In France, Bechamel Sauce (bay-shah-mel) is one of the four basic sauces called “meres” or “mother sauces” from which all other sauces derive. Bechamel Sauce is also know as “white sauce” to most cooks. Although bechamel sauce is often referred to as a cream sauce, there is rarely any cream in it. It is a smooth, white sauce made from a Roux (made with flour, milk, and butter). It is usually served with white meats, eggs, and vegetables. It forms the basis of many other sauces. Learn more about the history of Sauces and the four theories on the origin of Bechamel Sauce.
Since this Bechamel Sauce or also called White Sauce is a basic of cooking and is really very easy to make, every cook should know how to make it. The sauce starts with the base of a roux which is equal parts butter and flour. Flour is whisked into melted butter and cooked until bubbly to form the roux which acts as the thickening base for a white sauce. Milk is then added and cooked slowly over low heat until thickened as a sauce.
The key is to cook the roux slowly so it does not brown. If your butter starts to brown during the roux phase, throw out your roux and start over because the flavor of the sauce will be ruined! Customary seasonings for a white sauce are salt and pepper. In Italy, a pinch of nutmeg is also added.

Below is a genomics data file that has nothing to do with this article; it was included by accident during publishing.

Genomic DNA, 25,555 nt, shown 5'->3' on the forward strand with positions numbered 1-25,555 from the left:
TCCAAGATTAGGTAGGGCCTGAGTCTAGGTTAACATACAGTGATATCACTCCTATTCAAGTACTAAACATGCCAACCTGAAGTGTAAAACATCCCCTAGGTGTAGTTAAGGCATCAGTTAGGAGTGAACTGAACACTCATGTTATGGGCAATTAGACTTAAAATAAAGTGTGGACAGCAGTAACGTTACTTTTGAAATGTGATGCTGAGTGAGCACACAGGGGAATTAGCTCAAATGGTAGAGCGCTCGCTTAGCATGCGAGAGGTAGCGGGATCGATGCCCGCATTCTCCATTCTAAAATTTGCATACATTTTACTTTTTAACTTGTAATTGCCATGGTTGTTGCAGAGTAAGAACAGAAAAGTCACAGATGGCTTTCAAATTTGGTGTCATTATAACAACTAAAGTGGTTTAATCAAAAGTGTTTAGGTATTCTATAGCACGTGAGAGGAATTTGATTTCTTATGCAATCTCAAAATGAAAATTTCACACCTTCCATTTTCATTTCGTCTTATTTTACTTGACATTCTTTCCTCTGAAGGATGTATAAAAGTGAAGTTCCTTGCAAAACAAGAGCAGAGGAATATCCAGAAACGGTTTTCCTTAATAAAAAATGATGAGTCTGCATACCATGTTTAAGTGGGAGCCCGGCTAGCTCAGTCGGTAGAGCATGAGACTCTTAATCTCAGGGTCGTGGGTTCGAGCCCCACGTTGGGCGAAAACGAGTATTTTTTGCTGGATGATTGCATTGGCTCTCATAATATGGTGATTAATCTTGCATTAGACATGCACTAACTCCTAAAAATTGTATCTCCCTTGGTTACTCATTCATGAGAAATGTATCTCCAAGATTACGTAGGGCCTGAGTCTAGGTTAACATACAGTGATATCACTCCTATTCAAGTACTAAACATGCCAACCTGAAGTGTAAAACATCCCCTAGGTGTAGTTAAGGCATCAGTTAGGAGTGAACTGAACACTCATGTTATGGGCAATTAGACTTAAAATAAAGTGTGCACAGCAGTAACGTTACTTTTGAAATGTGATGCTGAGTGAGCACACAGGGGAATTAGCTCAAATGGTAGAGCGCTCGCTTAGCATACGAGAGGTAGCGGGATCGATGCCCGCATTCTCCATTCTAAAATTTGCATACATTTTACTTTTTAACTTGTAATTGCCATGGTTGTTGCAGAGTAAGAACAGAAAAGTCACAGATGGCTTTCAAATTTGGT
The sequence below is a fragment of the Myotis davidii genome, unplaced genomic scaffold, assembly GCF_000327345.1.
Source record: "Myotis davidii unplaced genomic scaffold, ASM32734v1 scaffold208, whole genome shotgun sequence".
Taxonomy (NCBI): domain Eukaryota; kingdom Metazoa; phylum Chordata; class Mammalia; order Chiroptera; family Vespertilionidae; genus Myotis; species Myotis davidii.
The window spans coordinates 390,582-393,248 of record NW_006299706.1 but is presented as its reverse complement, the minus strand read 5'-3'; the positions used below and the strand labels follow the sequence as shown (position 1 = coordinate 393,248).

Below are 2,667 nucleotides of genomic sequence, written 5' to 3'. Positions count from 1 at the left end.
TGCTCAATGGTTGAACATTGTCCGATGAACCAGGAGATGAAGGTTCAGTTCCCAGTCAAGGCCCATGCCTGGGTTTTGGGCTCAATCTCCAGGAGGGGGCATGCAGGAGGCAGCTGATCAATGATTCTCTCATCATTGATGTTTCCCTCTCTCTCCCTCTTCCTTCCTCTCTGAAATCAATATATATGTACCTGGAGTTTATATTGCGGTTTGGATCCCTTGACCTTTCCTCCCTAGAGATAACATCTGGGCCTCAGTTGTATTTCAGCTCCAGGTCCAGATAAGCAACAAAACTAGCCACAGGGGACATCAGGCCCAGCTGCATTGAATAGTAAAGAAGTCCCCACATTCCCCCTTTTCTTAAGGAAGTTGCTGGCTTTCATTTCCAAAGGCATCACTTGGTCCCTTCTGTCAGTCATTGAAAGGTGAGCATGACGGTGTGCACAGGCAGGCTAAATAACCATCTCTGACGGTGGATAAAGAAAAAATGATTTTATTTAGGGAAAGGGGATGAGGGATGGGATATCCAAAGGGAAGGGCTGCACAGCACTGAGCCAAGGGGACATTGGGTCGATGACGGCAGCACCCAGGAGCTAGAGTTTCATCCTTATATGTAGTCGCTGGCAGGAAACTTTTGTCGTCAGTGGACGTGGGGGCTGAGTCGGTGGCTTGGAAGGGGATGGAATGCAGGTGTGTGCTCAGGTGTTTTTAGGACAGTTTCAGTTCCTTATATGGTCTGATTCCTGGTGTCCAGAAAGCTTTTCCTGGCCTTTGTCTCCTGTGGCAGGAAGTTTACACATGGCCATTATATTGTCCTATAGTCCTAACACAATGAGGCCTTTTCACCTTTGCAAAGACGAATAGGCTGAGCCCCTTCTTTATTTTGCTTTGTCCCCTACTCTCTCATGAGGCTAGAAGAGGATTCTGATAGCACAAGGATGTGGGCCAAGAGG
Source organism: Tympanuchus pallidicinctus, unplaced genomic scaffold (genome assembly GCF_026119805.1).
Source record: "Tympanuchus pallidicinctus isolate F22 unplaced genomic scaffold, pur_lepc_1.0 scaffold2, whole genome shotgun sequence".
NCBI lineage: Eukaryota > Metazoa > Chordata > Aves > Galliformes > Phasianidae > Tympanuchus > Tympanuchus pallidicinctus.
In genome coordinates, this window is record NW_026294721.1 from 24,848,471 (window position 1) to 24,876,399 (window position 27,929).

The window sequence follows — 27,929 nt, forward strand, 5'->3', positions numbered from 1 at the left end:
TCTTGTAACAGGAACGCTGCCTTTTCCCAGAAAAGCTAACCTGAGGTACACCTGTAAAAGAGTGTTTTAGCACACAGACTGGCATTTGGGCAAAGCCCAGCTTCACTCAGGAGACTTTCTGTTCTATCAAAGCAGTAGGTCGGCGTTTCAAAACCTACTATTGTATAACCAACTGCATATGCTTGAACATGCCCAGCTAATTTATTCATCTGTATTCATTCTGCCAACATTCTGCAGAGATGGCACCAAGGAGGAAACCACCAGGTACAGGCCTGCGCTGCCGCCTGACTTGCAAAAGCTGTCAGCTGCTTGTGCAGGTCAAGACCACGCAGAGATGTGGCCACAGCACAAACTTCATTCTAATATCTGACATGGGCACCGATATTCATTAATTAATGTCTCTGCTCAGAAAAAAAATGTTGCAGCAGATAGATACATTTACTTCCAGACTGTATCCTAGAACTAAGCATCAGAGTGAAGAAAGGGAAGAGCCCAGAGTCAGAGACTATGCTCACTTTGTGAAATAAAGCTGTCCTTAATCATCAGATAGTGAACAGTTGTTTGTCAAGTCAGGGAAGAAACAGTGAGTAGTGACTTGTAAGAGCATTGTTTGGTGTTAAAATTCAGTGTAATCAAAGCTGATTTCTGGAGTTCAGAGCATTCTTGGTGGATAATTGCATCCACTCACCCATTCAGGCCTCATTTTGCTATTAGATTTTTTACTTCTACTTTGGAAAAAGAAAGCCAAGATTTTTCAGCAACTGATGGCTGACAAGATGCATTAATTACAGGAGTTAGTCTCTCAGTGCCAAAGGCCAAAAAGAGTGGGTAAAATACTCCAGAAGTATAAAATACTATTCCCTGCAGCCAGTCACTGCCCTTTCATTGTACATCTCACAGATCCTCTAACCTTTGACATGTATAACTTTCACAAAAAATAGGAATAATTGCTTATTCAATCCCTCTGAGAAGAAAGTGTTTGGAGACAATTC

A good white sauce is very versatile as it is the basis of many other sauce variations that can be served with white meats (chicken or fish), eggs, and vegetables.
- Heavy Saucepan
- Wooden Spoon
- Heavy-Duty Whisk
In a heavy saucepan over medium-low heat, melt the butter.
Gradually add the milk, while whisking constantly, until the mixture is well blended and smooth.
Season to taste with salt and pepper.
Bechamel Sauce (White Sauce) can be stored in the refrigerator for up to one day before using. Lay a sheet of plastic wrap directly on top to prevent a "skin" from forming. If it does, whisk vigorously when you reheat the bechamel and the sauce should be as smooth as it was when you made it. Thin out if necessary with milk or stock.
Vegan White Sauce: Substitute vegetable oil for the butter, and soy or almond milk for the milk in the recipe.
Makes approximately 2 cups.
Microwave Bechamel Sauce (White Sauce) Directions:
In a medium-size microwave-safe bowl, melt butter for approximately 30 to 45 seconds. You do not want to brown the butter (check after 30 seconds to make sure butter has melted and is not browned).
Add flour and stir/whisk into the melted butter until smooth. Return to microwave and heat for 40 seconds to 1 minutes (check after 40 seconds to make sure the mixture is not browning). Whisk until bubbles have calmed down. You now have created a Roux.
Add milk and whisk into the roux mixture (butter and flour). It may be a little clumpy at this stage. Microwave for 1 minute until the sauce just begins to boil; remove from microwave and whisk until sauce is smooth with no lumps. The sauce must actually boil or the sauce will taste like flour.
Return to microwave and heat for 2 additional minutes until the sauce bubbles again, becomes thickened. Whisk the sauce until bubbles have calmed down. If the sauce has not thickened yet, heat for an additional 1 minute, then whisk again.